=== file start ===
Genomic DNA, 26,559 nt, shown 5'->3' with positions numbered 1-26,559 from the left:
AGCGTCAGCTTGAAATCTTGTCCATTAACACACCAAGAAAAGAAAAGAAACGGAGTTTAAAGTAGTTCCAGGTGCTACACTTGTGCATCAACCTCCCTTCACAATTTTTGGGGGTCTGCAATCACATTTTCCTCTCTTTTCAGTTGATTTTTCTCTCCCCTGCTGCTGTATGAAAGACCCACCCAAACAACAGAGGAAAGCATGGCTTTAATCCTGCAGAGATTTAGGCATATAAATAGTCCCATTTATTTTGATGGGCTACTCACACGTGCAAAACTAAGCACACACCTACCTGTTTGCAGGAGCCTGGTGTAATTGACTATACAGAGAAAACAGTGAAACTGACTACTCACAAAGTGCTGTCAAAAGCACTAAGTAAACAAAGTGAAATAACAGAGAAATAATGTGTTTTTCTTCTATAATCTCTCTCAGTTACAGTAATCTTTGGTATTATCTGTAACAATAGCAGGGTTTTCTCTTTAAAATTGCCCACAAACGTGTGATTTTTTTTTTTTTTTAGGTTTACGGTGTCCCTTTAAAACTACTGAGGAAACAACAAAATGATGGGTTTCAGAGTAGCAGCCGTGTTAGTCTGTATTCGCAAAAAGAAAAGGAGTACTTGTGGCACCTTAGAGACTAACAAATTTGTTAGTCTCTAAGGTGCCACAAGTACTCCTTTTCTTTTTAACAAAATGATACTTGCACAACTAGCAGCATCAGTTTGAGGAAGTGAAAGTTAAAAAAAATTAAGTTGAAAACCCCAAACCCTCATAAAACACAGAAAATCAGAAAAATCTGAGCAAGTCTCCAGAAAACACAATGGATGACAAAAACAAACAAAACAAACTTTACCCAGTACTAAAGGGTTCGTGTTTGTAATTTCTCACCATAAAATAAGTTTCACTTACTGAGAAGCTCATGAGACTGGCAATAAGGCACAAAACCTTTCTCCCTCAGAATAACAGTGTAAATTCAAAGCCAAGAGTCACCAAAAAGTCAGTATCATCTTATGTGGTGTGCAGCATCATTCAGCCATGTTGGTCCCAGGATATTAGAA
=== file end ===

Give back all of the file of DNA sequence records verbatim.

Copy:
Genomic DNA, 26,559 nt, shown 5'->3' with positions numbered 1-26,559 from the left:
AGCGTCAGCTTGAAATCTTGTCCATTAACACACCAAGAAAAGAAAAGAAACGGAGTTTAAAGTAGTTCCAGGTGCTACACTTGTGCATCAACCTCCCTTCACAATTTTTGGGGGTCTGCAATCACATTTTCCTCTCTTTTCAGTTGATTTTTCTCTCCCCTGCTGCTGTATGAAAGACCCACCCAAACAACAGAGGAAAGCATGGCTTTAATCCTGCAGAGATTTAGGCATATAAATAGTCCCATTTATTTTGATGGGCTACTCACACGTGCAAAACTAAGCACACACCTACCTGTTTGCAGGAGCCTGGTGTAATTGACTATACAGAGAAAACAGTGAAACTGACTACTCACAAAGTGCTGTCAAAAGCACTAAGTAAACAAAGTGAAATAACAGAGAAATAATGTGTTTTTCTTCTATAATCTCTCTCAGTTACAGTAATCTTTGGTATTATCTGTAACAATAGCAGGGTTTTCTCTTTAAAATTGCCCACAAACGTGTGATTTTTTTTTTTTTTTAGGTTTACGGTGTCCCTTTAAAACTACTGAGGAAACAACAAAATGATGGGTTTCAGAGTAGCAGCCGTGTTAGTCTGTATTCGCAAAAAGAAAAGGAGTACTTGTGGCACCTTAGAGACTAACAAATTTGTTAGTCTCTAAGGTGCCACAAGTACTCCTTTTCTTTTTAACAAAATGATACTTGCACAACTAGCAGCATCAGTTTGAGGAAGTGAAAGTTAAAAAAAATTAAGTTGAAAACCCCAAACCCTCATAAAACACAGAAAATCAGAAAAATCTGAGCAAGTCTCCAGAAAACACAATGGATGACAAAAACAAACAAAACAAACTTTACCCAGTACTAAAGGGTTCGTGTTTGTAATTTCTCACCATAAAATAAGTTTCACTTACTGAGAAGCTCATGAGACTGGCAATAAGGCACAAAACCTTTCTCCCTCAGAATAACAGTGTAAATTCAAAGCCAAGAGTCACCAAAAAGTCAGTATCATCTTATGTGGTGTGCAGCATCATTCAGCCATGTTGGTCCCAGGATATTAGAA